How Orange Got its Name
I expect to go to my grave still trying to beat down the old story that Orange was named in a poker game. As Mark Twain once said, “A lie can travel halfway around the world while the truth is putting on its shoes.”
The truth is that when Orange was founded in 1871, it was called Richland -- a perfectly reasonable name for a prospective farming community. But when they went to get a post office in 1873, they found that there was already a Richland, California up in Sacramento County. So they renamed the town Orange, got a post office, and went on from there.
The poker game story does not seem to surface until more than 60 years later, when Margaret Gardner wrote that her father, Henri F. Gardner “told me that he had heard that Mr. Chapman, Mr. Glassell, and two other men each advocated a different name. One suggested Orange, one, Lemon, one, Olive, and one, Almond. So they played a poker game, the winner to name it.”
Trouble is, Henri Gardner wasn’t even in town at the time, and the story doesn’t appear in print until more than a decade after his death. I also hear that he could spin a pretty good yarn when he wanted to. Add to that the fact that no one else ever seems to have told this story, and there seems to be no particular reason to believe it.
So how did Orange get its name?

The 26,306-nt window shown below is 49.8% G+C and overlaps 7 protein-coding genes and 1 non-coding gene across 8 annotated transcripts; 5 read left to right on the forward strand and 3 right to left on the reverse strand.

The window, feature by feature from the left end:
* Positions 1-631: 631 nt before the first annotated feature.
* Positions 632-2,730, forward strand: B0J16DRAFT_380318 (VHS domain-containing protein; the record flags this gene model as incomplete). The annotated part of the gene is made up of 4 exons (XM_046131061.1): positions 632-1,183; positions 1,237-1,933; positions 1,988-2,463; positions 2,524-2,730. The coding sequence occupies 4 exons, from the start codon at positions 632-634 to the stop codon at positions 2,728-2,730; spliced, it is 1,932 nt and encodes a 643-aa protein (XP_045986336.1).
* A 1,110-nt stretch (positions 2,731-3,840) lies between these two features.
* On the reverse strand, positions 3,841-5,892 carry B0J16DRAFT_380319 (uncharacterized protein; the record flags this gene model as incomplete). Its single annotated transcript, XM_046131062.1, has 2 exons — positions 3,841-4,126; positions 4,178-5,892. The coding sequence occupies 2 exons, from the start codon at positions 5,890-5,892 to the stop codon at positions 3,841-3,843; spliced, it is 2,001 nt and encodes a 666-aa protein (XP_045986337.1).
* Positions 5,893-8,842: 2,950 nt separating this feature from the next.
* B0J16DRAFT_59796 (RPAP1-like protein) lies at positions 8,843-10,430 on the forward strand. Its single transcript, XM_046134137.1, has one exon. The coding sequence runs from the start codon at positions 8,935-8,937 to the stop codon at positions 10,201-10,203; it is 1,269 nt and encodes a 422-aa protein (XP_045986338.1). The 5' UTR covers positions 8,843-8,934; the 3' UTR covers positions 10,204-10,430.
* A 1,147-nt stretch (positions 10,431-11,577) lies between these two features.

Certainly it was not named for the orange groves that dotted the hillsides -- there was not a single producing orange grove in the area in 1873. Grapes -- primarily raisin grapes -- were the big crop back then. It was only after the blight of the 1880s that the vineyards faded, and Orange went on to more than live up to its name.
Some point out that Andrew Glassell’s family had once lived on the Richland Plantation in Orange County, Virginia. No doubt that influenced the decision, but historian James Guinn, a resident of Anaheim at the time, was probably closer to the mark when he wrote in 1902 that the decision was based on the early efforts to create Orange County. “The agitation for the formation of a new county to be named Orange was quite active about this time,” he noted. “The town of Orange had hopes of becoming the seat of government of the new county.”
The Orange County name had first been proposed in 1872 -- again, before oranges were the big crop here -- and probably also influenced the naming of the Orangethorpe School District (1873) north of Anaheim. It was suggested, frankly, because it sounded nice. “The very name proposed, ‘Orange,’” the Anaheim Gazette noted during a later county division battle, “has a charm about it that will arrest the attention of Eastern people whenever they hear it mentioned, or see it in their newspapers.” (January 12, 1881)